Analysis of Orthopaedic Implants: A Multi-scale Approach
Self-funded PhD students only
School of Mechanical and Design Engineering
Applications accepted all year round
This project is now closed. The details below are for information purposes only.
The work on this project will:
- Contribute to research on multi-scale modelling and characterisation of orthopaedic implant fixation
- inform future implant design
Despite the success of joint replacement procedures, failures of reconstructed joints are still a major concern.
For example, the cumulative probability of revision (95% CI) after primary hip replacement is 6.2% after 11 years, and the number of primary joint replacement procedures is increasing year by year – with a total of ~700,000 hip surgeries carried out between 2003 and 2014. Around 10% of these primary surgeries are expected to undergo a revision surgery.
As these revision surgeries are less successful, costlier, and technically more demanding, this represents an increasing cost to the healthcare system.
Mechanical loosening of the implant is responsible for the largest proportion of the failures of reconstructed joints. Implant fixation, a key area concerning how implants are secured to bone – and the influence of implant design on the long-term integrity of such fixation under physiological loading conditions – has primarily been investigated based on the continuum Finite Element (FE) modelling approach at a macro-scale, and more recently using micromechanics approach.
However, the precise relationship between the failure of the reconstructed joints and the role of the biomechanical factors are yet to be fully understood.
The aim of the proposed research is to develop a fundamental understanding of the mechanics of repair and replacement strategies of load-bearing hard tissues. Multiscale characterisation (i.e. advanced XCT imaging/3D printing) and FE modelling will be carried out for typical cases, sought from clinical collaborations with surgeons; and generic information on treatment strategies will be developed for applications in orthopaedics.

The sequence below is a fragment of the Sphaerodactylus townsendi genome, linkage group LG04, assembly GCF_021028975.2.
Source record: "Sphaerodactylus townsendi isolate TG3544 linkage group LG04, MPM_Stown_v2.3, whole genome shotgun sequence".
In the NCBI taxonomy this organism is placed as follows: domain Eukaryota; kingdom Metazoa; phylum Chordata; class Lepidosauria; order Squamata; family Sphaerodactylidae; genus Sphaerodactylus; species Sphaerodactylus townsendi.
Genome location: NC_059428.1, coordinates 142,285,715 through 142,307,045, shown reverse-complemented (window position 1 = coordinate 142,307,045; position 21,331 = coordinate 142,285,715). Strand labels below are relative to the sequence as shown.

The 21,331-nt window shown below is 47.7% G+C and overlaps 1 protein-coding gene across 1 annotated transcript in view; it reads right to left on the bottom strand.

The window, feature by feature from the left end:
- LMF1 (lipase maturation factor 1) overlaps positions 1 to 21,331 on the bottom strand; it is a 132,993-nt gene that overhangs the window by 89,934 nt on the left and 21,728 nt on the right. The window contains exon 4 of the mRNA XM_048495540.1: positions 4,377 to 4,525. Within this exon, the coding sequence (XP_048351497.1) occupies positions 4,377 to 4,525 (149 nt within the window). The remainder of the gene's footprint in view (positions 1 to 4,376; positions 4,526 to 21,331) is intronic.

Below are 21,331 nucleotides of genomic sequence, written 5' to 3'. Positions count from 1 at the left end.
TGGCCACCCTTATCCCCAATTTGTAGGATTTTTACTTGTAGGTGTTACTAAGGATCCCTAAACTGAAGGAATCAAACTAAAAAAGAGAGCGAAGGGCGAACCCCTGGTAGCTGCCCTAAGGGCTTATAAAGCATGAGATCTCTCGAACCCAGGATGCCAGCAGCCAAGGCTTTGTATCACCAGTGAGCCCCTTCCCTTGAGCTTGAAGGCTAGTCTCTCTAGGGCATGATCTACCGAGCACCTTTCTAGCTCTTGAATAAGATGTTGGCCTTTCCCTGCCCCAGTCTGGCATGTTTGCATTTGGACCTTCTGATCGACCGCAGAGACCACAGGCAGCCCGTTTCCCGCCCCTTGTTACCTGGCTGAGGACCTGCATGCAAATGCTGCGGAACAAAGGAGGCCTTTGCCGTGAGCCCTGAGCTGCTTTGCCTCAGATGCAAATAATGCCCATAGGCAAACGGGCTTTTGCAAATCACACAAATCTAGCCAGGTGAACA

The successful candidate will contribute to the research in multi-scale modelling and characterisation of orthopaedic implant fixation, and will work in the Bioneer research group, contributing to the development of a multi-scale modelling framework, building models at the micro- and macro- scales to gain insight into implant fixation integrity. These findings will inform the design of future implants which can help to improve clinical outcomes.
The approach will include a combination of FE modelling, advanced experimental techniques (in situ high-resolution XCT imaging), and 3D printing of implant prototype. There are exceptional facilities in-house for orthopaedic research – including in situ loading arrangements within a high-resolution micro-focus CT; associated Digital Image/Volume Correlation techniques (DIC/DVC); and a laser sintering based 3D metal printer at the Zeiss Global Centre at the Future Technology Centre.
- You'll need a good first degree from an internationally recognised university (minimum upper second class or equivalent, depending on your chosen course) or a Master’s degree in Mechanical Engineering or Biomedical Engineering.
- In exceptional cases, we may consider equivalent professional experience and/or Qualifications.
- English language proficiency at a minimum of IELTS band 6.5 with no component score below 6.0.
Knowledge of biomechanics, finite element modelling, solid modelling, programming and medical image processing will be an advantage.
How to apply
Please contact Dr Bidyut Pal (firstname.lastname@example.org) to discuss your interest before you apply, quoting the project code.
When you're ready to apply, you can use our online application form and select ‘Mechanical and Design Engineering’ as the subject area. Make sure you submit a personal statement, proof of your degrees and grades, details of two referees, proof of your English language proficiency and an up-to-date CV.
Our ‘How to Apply’ page offers further guidance on the PhD application process.
Please note: to be considered for this self-funded PhD opportunity you must quote project code ENGN4650219 when applying.